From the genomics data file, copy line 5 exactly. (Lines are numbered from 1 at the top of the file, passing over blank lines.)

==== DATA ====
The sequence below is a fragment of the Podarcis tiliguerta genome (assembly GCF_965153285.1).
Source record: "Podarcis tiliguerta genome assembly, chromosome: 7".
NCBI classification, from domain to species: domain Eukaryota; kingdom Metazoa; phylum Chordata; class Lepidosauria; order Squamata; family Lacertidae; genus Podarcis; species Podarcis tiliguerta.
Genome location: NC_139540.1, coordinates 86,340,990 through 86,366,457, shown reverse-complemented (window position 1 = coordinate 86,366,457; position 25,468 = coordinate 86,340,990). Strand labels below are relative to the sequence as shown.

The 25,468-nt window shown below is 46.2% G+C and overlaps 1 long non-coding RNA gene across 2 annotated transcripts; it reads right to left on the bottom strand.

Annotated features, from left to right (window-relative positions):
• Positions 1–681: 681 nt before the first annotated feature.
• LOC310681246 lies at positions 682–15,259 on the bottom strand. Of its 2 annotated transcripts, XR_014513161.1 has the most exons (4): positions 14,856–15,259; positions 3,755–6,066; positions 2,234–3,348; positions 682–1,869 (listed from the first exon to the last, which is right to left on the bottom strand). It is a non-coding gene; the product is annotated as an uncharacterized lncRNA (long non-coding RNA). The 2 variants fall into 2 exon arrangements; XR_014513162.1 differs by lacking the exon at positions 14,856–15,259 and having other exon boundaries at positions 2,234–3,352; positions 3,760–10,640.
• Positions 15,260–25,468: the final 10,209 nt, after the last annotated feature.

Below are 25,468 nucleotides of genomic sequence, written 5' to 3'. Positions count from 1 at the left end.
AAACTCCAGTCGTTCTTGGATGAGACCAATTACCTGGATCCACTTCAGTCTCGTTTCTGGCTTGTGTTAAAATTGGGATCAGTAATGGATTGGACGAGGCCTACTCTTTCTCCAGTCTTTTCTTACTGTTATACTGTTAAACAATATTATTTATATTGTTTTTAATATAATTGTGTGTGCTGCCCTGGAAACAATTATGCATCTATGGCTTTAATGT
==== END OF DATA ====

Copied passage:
The 25,468-nt window shown below is 46.2% G+C and overlaps 1 long non-coding RNA gene across 2 annotated transcripts; it reads right to left on the bottom strand.